LANSING - Here's one small example of how badly the system of government is broken in Michigan. For weeks, Gov. Jennifer Granholm has been vigorously complaining about budget cuts to the schools. Then, this week, she shocked everyone.
She acted to make the situation worse. Much worse.
Out of the blue, she vetoed a portion of the school aid budget that for years has provided supplemental funding for some districts that have generally had higher funding levels.
"This is going to hit a number of districts in a way that we can't comprehend," said a shocked Mike Bishop (R., Rochester) the Senate Majority Leader and the governor's arch-foe.
The governor said the money just wasn't there. But it seemed more than likely that she was doing it as part of a high-stakes game of chicken: Raise taxes, or ruin the schools.
But as of now, her gamble doesn't seem to be working. No tax bill can pass - or even come up for a vote in the Senate - without the support of Mike Bishop, who repeated his no-tax pledge.
"She has, in my opinion, breached her responsibility to this state and the children that we represent," said Mr. Bishop.
Those children and their schools were already being set up to suffer. Michigan's budget for the current fiscal year was legally supposed to be passed no later than Sept. 30.
But the lawmakers, haggling over how to erase a staggering $2.8 billion deficit, couldn't get it done. This month, they finally passed a budget that cut state aid across the state by $165 per student. That presented a terrific problem for schools.
They are already well into their budget year, and much of the money they expected to get had been allocated and spent.
But now, dozens of districts are looking at something much worse. Solidly middle-class Royal Oak is facing a cut of $426 per student.
Harper Woods, on Detroit's east side, was hit the worst. The small district will lose nearly $500 a pupil, a staggering sum. Loraleigh Keashly, who teaches at Wayne State University, has a son there in the eighth grade. She wrote to state Rep. Timothy Bledsoe, a freshman Democrat who represents her.
"Our community and our families are working class to middle class and don't have a lot of money. We don't have the option to 'run' to other systems and the majority of us do not want to …
"How does it make sense that we are getting hit with the largest cut per student when we are such a small system?"
The state representative, also a teacher at the university, answered immediately: "I am very frustrated that our governor would take this irresponsible action that jeopardizes our community's schools. I am angry that the governor and Senate Majority Leader Mike Bishop would use our schools as though they were poker chips in a high-stakes political game."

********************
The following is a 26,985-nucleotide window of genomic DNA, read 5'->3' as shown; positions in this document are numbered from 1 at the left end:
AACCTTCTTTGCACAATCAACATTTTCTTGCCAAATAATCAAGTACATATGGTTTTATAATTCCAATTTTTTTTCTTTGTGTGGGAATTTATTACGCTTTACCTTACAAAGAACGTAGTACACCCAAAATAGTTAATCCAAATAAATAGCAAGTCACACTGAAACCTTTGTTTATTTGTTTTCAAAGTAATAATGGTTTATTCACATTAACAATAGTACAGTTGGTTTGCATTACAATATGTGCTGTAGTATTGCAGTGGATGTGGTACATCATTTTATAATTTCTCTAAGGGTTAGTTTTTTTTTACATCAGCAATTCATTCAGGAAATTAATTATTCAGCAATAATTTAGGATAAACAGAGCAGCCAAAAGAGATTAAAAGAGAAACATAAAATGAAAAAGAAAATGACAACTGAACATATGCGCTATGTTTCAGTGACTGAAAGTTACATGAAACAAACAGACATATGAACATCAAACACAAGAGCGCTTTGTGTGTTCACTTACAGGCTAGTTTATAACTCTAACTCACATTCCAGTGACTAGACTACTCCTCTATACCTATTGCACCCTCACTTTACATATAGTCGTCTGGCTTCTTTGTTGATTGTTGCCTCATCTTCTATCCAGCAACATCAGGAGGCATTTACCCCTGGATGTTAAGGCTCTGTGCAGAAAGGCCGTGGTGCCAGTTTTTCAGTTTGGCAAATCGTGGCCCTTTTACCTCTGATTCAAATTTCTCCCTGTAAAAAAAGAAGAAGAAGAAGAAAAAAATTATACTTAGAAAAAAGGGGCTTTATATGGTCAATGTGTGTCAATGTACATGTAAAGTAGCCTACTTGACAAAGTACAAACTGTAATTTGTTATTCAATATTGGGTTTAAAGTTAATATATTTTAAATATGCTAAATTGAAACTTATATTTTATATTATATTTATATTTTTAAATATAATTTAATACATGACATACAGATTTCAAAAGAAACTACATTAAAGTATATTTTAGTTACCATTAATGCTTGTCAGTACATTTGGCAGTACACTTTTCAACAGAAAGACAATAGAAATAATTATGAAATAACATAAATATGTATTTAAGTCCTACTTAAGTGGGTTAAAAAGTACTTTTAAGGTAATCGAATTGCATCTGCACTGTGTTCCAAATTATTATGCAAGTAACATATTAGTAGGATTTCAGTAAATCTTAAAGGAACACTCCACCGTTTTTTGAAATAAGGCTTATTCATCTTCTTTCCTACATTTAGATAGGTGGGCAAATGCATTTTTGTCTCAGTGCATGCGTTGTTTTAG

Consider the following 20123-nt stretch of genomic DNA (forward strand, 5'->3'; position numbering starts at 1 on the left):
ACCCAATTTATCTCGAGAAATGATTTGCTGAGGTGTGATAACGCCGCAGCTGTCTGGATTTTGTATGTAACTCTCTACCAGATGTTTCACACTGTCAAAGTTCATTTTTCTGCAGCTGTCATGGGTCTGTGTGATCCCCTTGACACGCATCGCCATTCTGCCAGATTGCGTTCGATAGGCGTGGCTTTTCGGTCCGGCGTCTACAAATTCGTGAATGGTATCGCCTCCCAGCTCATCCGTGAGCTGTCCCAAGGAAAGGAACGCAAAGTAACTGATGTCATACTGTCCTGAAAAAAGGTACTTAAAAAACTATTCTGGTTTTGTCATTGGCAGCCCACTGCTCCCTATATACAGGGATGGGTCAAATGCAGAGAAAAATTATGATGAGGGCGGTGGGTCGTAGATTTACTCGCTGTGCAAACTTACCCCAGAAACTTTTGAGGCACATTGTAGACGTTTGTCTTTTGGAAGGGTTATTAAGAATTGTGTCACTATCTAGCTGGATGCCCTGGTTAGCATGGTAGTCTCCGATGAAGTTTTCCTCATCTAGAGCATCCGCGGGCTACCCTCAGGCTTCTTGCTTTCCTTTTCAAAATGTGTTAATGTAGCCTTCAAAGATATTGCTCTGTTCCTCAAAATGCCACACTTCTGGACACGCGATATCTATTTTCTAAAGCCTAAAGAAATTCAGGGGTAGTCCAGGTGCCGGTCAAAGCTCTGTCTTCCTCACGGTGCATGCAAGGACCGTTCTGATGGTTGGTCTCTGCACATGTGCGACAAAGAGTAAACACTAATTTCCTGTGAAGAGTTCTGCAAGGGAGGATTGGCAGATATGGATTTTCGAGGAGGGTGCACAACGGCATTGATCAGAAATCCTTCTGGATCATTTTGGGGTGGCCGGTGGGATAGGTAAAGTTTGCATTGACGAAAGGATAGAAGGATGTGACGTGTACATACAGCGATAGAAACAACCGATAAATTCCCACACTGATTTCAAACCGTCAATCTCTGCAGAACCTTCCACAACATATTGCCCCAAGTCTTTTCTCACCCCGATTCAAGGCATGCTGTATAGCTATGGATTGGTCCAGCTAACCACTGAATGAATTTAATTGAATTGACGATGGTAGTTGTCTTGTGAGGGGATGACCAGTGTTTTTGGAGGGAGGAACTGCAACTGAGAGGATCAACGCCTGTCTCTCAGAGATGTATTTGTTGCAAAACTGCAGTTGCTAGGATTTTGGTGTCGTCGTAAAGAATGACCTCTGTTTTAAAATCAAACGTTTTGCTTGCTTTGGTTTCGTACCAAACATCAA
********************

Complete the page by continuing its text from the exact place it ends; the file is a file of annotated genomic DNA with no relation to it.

Yet that is just what happened. Later in the week, Mr. Bledsoe and others tried to drum up sentiment for a two-thirds vote to override the governor's veto. Getting there seemed unlikely, at least in the House. However, there didn't seem to be a sign that Republicans were willing to provide new revenue.
The governor also apparently gave up her attempt to restore the Michigan Promise college scholarship grant. More than 96,000 students were told they were going to get as much as $1,000 this semester in tuition aid. The Legislature broke that promise, and some students are going to be hard-pressed to come up with the money.
Indeed, though mental health professionals might not approve of the term, the behavior of many of the politicians on both sides might best be described as schizophrenic.
Mr. Bledsoe, for example, said he couldn't sleep because of the education cuts. But he voted against the one serious attempt made to raise new revenue: a 3 percent tax on physicians.
Why? Well, seems there are a lot of doctors in his district, which includes the Grosse Pointes.
Governor Granholm also vetoed money the Legislature approved to help severely disadvantaged children under age 3 stay with their parents, get ready for learning, and avoid foster care. After doing that, she proclaimed, "We must invest in our children, who are going to be our work force of the future."
It is hard to avoid the thought that there is a logical disconnect here. One thing seems clear: "Next year will be worse," as Speaker of the House Andy Dillon noted.
The economy isn't expected to be much better, and the federal stimulus money will be nearly gone. Plus, it will be an election year, when politicians are even less inclined to make tough decisions. These may be the times that try Michigan voters' souls.
Jack Lessenberry, a member of the journalism faculty at Wayne State University in Detroit and The Blade's ombudsman, writes on issues and people in Michigan.
Contact him at: email@example.com
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